In Dalton, the employee was a Certified Nursing Assistant working at a long-term care nursing home facility. As such, she met the definition of “first responder or front-line worker” as outlined by the Act. The arbitrator held that the nursing home failed to produce sufficient evidence to rebut the claim.  First, the employee had not spent any time working from home. Second, she had not seen any of her friends or family because she had been working the midnight shift and slept during the day.  She only visited the gas station and grocery store for short periods of time, all while wearing a mask. Additionally, she lived with her fiancé, who tested negative for the virus. Even more decisive was the fact that she had worked the same midnight shift as the co-worker who tested positive for COVID-19 three days before the employee tested positive. Additionally, 50% of the nursing home residents had tested positive for the virus.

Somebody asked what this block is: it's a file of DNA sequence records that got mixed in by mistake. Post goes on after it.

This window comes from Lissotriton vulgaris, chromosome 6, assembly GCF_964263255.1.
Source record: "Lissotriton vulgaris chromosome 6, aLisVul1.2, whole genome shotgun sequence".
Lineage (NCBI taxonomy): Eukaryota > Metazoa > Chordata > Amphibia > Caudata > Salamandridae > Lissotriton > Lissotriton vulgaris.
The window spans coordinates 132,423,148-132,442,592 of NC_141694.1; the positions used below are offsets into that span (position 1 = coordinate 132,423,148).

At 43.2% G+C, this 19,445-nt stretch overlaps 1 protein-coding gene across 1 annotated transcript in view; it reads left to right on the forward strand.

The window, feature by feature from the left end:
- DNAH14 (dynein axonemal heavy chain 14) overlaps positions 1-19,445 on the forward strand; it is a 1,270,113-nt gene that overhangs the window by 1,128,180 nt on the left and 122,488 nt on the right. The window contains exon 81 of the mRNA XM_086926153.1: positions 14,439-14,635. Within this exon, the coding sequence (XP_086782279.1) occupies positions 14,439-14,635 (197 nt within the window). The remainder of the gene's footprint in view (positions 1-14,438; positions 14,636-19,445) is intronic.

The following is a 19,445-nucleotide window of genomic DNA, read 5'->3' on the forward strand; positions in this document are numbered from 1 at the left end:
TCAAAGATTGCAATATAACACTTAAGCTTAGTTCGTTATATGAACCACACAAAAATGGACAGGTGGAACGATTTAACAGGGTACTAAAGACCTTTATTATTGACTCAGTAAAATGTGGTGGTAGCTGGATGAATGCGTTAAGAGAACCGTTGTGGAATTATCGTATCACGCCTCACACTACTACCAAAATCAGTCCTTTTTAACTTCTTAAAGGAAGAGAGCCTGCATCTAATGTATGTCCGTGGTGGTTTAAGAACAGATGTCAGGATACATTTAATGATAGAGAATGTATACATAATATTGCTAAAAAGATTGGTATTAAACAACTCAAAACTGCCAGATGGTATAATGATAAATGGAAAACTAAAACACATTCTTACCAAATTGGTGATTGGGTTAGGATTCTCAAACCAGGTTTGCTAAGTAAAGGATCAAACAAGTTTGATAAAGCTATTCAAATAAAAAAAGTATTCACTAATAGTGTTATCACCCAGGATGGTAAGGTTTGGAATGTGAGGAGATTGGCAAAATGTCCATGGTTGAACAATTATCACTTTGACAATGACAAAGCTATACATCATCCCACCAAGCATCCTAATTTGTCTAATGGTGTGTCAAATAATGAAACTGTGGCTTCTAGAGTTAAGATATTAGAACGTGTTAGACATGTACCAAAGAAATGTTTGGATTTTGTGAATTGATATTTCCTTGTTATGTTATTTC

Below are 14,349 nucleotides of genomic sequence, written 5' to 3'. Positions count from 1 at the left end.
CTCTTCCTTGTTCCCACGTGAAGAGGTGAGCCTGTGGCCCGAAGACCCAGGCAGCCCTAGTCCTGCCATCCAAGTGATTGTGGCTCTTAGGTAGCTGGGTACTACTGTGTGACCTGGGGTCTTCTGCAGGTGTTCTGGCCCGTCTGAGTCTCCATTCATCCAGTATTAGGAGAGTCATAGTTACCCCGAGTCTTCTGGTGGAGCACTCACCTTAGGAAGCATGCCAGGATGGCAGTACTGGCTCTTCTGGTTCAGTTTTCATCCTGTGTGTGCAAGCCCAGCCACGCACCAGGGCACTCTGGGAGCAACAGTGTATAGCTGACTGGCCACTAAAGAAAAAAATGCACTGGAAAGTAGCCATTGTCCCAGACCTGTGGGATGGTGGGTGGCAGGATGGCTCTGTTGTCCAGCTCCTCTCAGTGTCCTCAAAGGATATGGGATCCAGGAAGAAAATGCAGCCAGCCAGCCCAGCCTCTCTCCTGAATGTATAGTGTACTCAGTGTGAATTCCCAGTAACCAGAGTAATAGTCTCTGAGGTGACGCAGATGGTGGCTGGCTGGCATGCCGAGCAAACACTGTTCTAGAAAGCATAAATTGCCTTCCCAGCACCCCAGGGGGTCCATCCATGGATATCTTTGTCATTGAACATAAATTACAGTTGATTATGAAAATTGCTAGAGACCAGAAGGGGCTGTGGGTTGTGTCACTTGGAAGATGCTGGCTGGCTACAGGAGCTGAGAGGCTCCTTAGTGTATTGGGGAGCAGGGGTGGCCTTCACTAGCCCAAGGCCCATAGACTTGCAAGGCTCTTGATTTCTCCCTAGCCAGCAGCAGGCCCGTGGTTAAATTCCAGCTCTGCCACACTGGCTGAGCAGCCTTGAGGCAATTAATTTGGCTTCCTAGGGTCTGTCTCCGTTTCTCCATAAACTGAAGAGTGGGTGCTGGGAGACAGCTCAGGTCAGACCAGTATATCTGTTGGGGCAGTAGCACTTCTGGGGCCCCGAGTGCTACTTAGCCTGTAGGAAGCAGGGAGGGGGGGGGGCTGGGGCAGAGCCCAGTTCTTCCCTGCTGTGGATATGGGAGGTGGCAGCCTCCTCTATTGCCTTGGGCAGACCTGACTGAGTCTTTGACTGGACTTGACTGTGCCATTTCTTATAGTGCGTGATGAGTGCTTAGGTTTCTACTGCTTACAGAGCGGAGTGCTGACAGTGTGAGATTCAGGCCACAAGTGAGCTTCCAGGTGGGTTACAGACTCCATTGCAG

The final proverbial nail in the coffin for the employer was that they failed to present any evidence that the nursing home “was engaged in or applied to the fullest extent possible or enforced to the best of its ability industry-specific workplace sanitation, social distancing, and health and safety practices to reduce the transmission of COVID-19 to all employees for at least 14 consecutive days prior to [November 6, 2020].” Dalton at 14. The employer’s only witness, the nursing home Director of Operations, testified she coordinated COVID policies and procedures for all of the employer’s facilities but she could not testify as to whether the policies were actually routinely applied in the nursing home where the employee worked. She admitted she mostly worked from home and that when she did visit the facility, she only met with the Administrator and managerial staff and did not recall if she visited the home at all between March and November 2020. Id at 8. The arbitrator also found no evidence to show that the policies and procedures were compatible with CDC and IDPH guidance.